insurance or pensions, so there is no prospect of retirement. 'This book
justified all my visits to the gym,' she says. 'I was glad of every
weight I'd ever lifted.' 

Her odyssey begins - out of laziness - in Key West. She gets a job at
the Hearthside restaurant ('your basic Ohio cuisine with a tropical
twist'), where she is paid $2.43 an hour. Here, she finds that 'Joan',
whose job it is to greet customers, is living in a van parked behind a
shopping centre and showers in the motel room inhabited by another
colleague. Ehrenreich, alas, is not in possession of a van and so,
struggling to come up with enough funds to pay for her tiny bedsit and
the gas required to drive to work, moves to a different joint, where she
hopes to earn more tips (though her basic pay is still a paltry $2.15 an
hour). At Jerry's, she works with a Czech dishwasher whose digs are so
crowded he cannot sleep until someone else goes on shift, leaving a
vacant bed. 

But even with her new job - and, whoopee, how she loves mixing up those
four-gallon batches of blue cheese dressing - Ehrenreich cannot make the
figures add up. To save on petrol, she moves to a trailer park, closer
to town. Her berth, No 46, is just eight feet wide. Outside is a liquor
store, a bar - 'free beer tomorrow', says the sign - and a Burger King,
but no supermarket or launderette. Desolation rules. 'There are not
exactly people here,' she writes, 'but what amounts to canned labour,
being preserved between shifts from the heat.' A month's rent and the
deposit are $1,100. Amazingly, this is one of the better places she
finds to live. 

'Yes, that was quite cosy, looking back,' she says. It was during her
third experiment, in Minneapolis, that she hit rock bottom and found
herself in a stench-ridden room at a place someone with a sick sense of
humour had christened the Clearview Inn. She had no cooker, fridge or

'The curtains were so thin, I could only get undressed in the dark; the
door had no bolt. Anyone could have come into that room if they'd
wanted. Sure, I was scared. I slept in my clothes.' Don't imagine for a
minute that she could have done better than this. Minneapolis has a
chronic shortage of low-cost housing. This hovel cost $245 a week; at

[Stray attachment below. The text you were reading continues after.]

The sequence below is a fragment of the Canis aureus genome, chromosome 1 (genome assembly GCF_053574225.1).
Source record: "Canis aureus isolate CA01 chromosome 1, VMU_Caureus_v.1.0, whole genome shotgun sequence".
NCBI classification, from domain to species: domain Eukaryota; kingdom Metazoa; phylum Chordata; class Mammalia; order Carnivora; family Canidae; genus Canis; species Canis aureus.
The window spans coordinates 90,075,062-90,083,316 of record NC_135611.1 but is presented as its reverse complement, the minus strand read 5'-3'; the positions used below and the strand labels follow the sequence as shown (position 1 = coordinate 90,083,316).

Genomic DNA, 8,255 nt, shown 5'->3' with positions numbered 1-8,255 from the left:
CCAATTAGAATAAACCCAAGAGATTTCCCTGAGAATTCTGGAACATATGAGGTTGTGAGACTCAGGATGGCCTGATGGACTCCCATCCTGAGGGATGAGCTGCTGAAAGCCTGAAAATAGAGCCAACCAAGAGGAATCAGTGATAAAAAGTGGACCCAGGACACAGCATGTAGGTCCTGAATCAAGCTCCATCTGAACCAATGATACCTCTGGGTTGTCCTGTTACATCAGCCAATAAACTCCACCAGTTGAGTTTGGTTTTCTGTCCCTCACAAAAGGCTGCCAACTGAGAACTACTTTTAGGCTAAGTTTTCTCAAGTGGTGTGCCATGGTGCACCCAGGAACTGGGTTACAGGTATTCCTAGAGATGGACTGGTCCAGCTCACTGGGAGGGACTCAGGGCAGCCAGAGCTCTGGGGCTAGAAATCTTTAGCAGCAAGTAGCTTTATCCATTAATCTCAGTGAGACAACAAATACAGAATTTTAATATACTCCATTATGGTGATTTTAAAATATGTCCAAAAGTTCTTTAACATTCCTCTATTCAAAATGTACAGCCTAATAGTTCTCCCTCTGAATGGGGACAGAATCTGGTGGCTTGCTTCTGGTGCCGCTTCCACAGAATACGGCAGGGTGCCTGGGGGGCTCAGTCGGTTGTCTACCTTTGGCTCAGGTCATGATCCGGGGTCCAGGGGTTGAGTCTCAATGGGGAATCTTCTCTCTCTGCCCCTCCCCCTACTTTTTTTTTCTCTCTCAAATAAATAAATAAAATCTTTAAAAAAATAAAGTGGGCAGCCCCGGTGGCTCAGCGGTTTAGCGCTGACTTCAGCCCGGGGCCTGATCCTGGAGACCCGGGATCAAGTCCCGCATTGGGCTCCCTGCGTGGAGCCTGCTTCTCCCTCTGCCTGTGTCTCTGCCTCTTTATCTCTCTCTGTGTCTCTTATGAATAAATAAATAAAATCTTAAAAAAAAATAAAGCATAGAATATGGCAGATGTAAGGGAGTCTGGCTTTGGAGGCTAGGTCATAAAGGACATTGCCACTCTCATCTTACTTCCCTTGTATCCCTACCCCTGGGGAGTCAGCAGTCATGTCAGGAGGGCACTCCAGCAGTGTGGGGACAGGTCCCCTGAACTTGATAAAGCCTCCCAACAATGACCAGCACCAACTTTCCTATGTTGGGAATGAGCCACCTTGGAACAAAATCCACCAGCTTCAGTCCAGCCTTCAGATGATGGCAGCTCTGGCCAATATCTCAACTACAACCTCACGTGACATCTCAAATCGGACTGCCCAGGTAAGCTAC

the time, Wal-Mart, the biggest retail corporation in the world, was
paying her a mere $7 an hour. 

In Maine, she joins a national cleaning franchise, The Maids. Ehrenreich
has always done her own housework, so it is with a mixture of glee and
bewilderment that she learns how the pro fessionals do it. Rooms are
cleaned left to right. Steel sinks are brightened with baby oil. The
fringes of a Persian carpet are combed out with a pick. The vacuum
cleaner, a crushing 14lb backpack affair, is used to make fern-like
patterns on the carpets. Worse, the women are worked like so many mules
- except that these beasts are not allowed to stop for even so much as a
glass of water on a sweltering morning. Lunch is eaten in the car en
route to the next house: a bag of Doritos and a couple of Advil to deal
with the aches and pains. 

'I've been asked what was the saddest story I came across,' she says.
'Well, the thing that upset me most happened at The Maids. It was the
last day of a much older woman, Pauline. She'd worked there for two
years - longer than anyone else - but was leaving to have surgery on her
knees. At the morning meeting, Ted [the boss] didn't say anything to her
- no goodbye, no thank you, nothing. I drove her home that day. She was
so hurt. Yet all she could say was: "He's never liked me since I had to
stop vacuuming because of my back."' When another (pregnant) worker at